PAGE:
Extremely Poisonous Caterpillar Venom Could Possibly Save Lives, Research Says

Museums Victoria

According to researchers, a magnificent looking caterpillar from Australia could possibly be the answer to major medical breakthroughs in both medicines and pest control, all because of its incredibly poisonous venom.

Quite common to the bigger parts of the south-east region of Queensland, the Doratifera vulnerans can be found on the southside of Brisbane in the Toohey Forest Park.

Dr. Andrew Walker at the Institute for Molecular Bioscience has been studying the creature since back in 2017, mostly due to its very “strange biology.”

He explains, “We found one while collecting assassin bugs near Toowoomba and its strange biology and pain-causing venom fascinated me.”

Unlike many other caterpillars that remain incredibly harmless, this one is basically the complete opposite. In fact, Dr. Walker shares that, “It’s binomial name means ‘bearer of gifts of wounds’.”


Similar Venom to That of Spiders

In order to further understand just how venomous it is, Dr. Walker says that his research found that the venom toxins of the said caterpillar have a molecular structure that is very similar to what spiders, bees, wasps and ants produce. And if you have been bitten by one of those creatures, you’ll know just how painful it is.

The research of the caterpillar also happened to find that the caterpillar’s venom is a rich source of bioactive peptides, which could have positive uses in medicine and biotechnology, as well as for scientific tools.Dr. Walker iterates, “Many caterpillars produce pain-inducing venoms and have evolved biological defenses such as irritative hairs, toxins that render them poisonous to eat, spots that mimic snake eyes or spines that inject liquid venoms.” 

“Previously researchers had no idea what was in the venom or how they induce pain,” he adds.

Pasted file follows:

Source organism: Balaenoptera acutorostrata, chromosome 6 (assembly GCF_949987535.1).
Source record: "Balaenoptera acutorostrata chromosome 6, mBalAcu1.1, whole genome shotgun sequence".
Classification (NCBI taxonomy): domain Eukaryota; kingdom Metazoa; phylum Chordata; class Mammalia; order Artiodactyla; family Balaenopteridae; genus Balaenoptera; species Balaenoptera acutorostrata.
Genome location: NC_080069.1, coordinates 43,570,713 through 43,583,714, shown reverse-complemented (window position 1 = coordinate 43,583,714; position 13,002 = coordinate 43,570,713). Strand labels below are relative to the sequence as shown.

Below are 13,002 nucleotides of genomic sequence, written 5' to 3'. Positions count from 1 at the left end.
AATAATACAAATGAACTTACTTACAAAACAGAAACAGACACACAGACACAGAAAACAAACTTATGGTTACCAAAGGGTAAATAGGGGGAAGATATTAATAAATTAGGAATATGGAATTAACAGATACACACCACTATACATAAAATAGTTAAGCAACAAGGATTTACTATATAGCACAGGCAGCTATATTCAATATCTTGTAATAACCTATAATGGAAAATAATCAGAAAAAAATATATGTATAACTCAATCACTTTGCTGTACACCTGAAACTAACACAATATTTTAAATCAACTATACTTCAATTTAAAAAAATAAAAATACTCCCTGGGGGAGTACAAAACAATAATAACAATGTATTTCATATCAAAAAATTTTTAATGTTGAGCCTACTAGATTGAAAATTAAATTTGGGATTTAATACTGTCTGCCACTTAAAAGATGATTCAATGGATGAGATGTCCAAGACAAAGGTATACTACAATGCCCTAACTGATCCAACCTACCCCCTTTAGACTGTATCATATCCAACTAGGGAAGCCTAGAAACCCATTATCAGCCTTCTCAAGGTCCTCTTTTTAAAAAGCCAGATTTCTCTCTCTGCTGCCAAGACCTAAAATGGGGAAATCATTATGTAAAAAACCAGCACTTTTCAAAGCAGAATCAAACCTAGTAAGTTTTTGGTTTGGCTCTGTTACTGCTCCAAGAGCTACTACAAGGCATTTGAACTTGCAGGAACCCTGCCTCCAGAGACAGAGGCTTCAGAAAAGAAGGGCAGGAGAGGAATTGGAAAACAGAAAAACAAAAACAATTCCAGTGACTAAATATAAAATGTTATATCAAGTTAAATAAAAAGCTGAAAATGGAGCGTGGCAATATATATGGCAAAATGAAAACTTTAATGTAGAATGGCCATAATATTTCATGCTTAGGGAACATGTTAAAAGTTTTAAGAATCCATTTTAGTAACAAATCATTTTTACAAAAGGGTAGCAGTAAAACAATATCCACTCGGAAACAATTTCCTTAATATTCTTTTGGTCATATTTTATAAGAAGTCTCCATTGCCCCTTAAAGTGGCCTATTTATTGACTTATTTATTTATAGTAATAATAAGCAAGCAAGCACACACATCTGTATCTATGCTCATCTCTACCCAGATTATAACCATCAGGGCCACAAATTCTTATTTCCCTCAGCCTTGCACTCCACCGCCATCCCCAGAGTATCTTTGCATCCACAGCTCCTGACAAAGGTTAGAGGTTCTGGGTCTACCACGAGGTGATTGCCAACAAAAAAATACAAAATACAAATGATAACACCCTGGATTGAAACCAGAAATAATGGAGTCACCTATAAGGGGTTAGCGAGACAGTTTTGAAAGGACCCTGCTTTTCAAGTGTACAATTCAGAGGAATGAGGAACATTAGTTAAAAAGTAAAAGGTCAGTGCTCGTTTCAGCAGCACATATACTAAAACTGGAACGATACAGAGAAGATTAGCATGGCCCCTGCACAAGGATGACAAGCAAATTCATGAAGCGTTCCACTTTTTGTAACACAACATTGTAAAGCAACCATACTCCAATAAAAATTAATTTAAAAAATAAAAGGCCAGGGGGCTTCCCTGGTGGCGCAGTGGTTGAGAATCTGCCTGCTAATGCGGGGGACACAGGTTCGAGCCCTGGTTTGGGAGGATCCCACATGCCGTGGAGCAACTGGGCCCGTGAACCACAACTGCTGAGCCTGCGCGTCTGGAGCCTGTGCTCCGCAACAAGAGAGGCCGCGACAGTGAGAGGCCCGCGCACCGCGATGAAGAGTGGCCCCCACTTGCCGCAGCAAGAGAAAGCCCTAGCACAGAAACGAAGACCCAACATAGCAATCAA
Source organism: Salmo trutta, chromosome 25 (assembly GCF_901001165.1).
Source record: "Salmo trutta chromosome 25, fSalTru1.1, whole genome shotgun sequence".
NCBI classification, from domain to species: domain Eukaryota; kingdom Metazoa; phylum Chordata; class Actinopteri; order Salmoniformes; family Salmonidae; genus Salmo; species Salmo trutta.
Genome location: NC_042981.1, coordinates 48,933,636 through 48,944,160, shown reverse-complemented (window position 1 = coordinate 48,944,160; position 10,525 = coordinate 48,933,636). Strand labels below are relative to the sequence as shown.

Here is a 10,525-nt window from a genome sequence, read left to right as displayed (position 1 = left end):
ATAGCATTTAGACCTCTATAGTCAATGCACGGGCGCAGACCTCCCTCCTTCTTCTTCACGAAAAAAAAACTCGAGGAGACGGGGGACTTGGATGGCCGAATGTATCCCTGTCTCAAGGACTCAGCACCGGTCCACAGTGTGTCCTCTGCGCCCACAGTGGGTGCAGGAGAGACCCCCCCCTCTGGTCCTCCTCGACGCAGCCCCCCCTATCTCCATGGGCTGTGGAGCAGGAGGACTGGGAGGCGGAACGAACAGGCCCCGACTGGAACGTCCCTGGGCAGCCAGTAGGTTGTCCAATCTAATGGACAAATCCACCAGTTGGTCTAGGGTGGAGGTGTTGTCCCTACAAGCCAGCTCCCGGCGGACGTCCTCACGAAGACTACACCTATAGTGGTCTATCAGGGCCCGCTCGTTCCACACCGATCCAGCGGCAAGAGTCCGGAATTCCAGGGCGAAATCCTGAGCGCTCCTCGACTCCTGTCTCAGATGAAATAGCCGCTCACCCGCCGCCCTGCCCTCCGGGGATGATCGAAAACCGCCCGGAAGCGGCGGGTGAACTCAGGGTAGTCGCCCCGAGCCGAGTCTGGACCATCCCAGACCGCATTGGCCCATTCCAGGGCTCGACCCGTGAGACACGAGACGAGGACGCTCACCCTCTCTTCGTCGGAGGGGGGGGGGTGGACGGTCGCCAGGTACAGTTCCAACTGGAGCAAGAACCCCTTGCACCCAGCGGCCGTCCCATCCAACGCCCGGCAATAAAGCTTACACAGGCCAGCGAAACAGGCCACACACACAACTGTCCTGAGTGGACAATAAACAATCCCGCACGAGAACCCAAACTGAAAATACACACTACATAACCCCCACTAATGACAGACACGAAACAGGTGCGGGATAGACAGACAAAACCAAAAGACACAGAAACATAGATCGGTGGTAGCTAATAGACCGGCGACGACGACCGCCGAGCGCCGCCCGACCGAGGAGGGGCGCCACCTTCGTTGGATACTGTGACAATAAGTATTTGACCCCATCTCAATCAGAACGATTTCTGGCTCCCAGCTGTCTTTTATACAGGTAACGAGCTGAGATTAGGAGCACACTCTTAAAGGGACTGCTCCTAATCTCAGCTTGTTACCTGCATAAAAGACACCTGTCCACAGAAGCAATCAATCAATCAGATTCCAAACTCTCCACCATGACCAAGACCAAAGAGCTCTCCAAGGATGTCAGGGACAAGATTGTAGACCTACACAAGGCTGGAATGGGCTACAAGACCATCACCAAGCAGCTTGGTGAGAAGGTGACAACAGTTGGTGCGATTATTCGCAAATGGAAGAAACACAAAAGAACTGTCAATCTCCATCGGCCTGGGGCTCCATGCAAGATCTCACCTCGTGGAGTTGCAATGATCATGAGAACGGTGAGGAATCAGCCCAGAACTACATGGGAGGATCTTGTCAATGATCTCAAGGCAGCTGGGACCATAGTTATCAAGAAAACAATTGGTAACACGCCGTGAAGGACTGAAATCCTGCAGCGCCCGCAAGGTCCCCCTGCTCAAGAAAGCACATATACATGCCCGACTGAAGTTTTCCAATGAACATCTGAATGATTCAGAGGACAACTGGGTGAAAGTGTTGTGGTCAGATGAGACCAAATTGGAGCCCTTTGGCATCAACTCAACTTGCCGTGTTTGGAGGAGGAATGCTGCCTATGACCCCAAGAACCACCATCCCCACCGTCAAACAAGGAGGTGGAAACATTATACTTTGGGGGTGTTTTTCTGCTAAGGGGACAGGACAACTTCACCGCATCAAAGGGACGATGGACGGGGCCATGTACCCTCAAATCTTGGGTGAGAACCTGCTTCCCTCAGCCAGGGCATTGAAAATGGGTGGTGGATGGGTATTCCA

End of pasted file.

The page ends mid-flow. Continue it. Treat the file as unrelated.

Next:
The Venom Is Quite Complex

Dr. Walker also conveys, “We found that the venom is mostly peptides and shows stunning complexity, containing 151 different protein-based toxins from 59 different families.”

His research team managed to synthesize 13 of the peptide toxins, which they used to portray their ‘unique evolutionary trajectory’ that led to the caterpillar eventually being able to produce the said pain-inducing venom.

“We now know the amino acid sequences, or the blueprints, of each protein-based toxin,” shares Dr. Walker.

In addition, he says, “This will enable us to make the toxins and test them in diverse ways.”


Their Venom Can Kill Bacteria

Dr. Walker’s research has managed to produce some peptides in their laboratory, which have shown incredibly high potency, as well as their ability to effectively kill nematode parasites, which are very harmful to livestock. They could potentially work against disease-causing pathogens as well.

Published in the Proceedings of the National Academy of Sciences of the USA, the research  “unlocks a new source of bioactive peptides that may have use in medicine, through an ability to influence biological processes and promote good health,” as explained by Dr. Walker.


Possible Potential for Medicines and Pesticides

While the venom shows large potential to be used for medicines and pesticides, “First, we need to work out what the individual toxins do, to inform us about how they might be sued,” says Dr. Walker.

To understand more about this, see the video below.